The Indian government responded by forming a committee to look into the issue. This implies that the government did not believe the allegations and wanted an independent review of CSE findings. The only problem that the company seemed to have run into was with the media and its crisis response communication. The company’s CEO had responded by attacking the credibility of the NGO. The strategy did not seem to have worked as it took a long time to reassure the hysterical public. The public was keen to believe the sensational media reports and a reputable NGO over a perceived foreign multinational. Their defensive response only appeared to give the CSE report credibility. The company’s crisis communication strategy was not effective. The resulting panic can be argued to have stemmed from their highly held image which made the public feel betrayed.
NGO activism has in the past few decades been on the rise. However, the strategies employed havechanged from attacking governments to focus on large multinational corporations. Coca Cola is one of the largest multinational corporations in the world. It is, therefore, inevitable that from time to time they will always be a target of NGO activists. In India, the company had earlier faced allegations of safety violation in Kerala region in India to which they successful responded (Vedwan, 2007). In addition, the company, which has plants in every corner of the globe, has had product safety issues in other parts of the world. Given its past experiences, they are likely from time to time to face accusations and other challenges. In India, the government had no set standards regarding permissible amount of pesticides in soft drinks, yet the country’s underground water is believed to have higher levels of pesticides compared to European and other developed countries. It was a matter of time, therefore, for scientists to conduct such tests and issue a report of their findings, as the CSE did.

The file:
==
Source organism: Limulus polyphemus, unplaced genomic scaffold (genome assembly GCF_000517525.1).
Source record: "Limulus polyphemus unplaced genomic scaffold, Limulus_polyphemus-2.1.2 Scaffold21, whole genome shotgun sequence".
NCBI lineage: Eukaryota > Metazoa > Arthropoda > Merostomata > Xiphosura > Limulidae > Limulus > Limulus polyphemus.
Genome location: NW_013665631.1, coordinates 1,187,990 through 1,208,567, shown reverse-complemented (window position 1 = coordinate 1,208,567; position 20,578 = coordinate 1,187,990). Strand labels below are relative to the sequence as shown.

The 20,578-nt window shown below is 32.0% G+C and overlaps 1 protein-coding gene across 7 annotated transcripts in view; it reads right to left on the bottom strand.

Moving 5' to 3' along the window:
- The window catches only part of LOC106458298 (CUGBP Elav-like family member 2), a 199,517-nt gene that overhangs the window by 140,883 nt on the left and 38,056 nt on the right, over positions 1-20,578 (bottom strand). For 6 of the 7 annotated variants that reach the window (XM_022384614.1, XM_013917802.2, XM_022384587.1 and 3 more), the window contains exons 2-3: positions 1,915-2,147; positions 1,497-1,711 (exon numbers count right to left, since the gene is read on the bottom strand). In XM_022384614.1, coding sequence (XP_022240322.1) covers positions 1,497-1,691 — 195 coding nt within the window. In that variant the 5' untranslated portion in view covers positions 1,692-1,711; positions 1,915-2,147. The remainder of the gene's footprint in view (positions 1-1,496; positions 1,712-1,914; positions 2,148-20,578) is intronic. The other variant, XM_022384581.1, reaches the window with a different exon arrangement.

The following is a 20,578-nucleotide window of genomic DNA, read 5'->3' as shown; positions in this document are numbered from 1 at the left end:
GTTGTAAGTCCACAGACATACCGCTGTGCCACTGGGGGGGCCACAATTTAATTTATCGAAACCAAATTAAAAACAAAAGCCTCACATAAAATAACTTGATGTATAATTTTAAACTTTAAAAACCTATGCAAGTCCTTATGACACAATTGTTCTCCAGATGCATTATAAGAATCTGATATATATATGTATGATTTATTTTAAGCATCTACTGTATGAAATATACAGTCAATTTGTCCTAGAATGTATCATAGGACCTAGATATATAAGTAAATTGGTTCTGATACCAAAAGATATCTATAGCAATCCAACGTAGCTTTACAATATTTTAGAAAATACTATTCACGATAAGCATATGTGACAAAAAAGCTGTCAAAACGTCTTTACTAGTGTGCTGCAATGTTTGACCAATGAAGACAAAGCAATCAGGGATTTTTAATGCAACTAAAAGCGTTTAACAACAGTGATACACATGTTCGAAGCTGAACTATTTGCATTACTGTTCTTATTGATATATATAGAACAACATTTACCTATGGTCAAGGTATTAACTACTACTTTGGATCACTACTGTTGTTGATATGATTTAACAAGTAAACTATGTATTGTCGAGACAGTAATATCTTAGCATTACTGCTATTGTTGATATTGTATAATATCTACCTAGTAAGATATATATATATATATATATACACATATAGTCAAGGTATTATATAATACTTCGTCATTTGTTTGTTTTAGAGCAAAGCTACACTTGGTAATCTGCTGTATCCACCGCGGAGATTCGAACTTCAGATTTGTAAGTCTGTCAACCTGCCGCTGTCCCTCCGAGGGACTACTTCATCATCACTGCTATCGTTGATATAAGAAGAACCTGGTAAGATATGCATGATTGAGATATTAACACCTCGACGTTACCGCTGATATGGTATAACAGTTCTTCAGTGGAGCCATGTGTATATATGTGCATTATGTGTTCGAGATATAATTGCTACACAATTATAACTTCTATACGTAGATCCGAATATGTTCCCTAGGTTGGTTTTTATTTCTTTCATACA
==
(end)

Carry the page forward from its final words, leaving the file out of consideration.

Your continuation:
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Moreover, the company was not facing these allegations alone. Based on the policy gap, and the company’s experiences with product safety issue, it was, therefore, unavoidable that the question would arise one day. The media today are also known to aggressively peruse stories that are bound to capture global attention. The CSE report presented such an opportunity. Given that multinational corporations are often an easy target due to the billions of dollars they make in profits, the crisis was inevitable. The company should, through their experience in India and other parts of the globe, have a crisis response strategy for their products’ safety issues that may arise.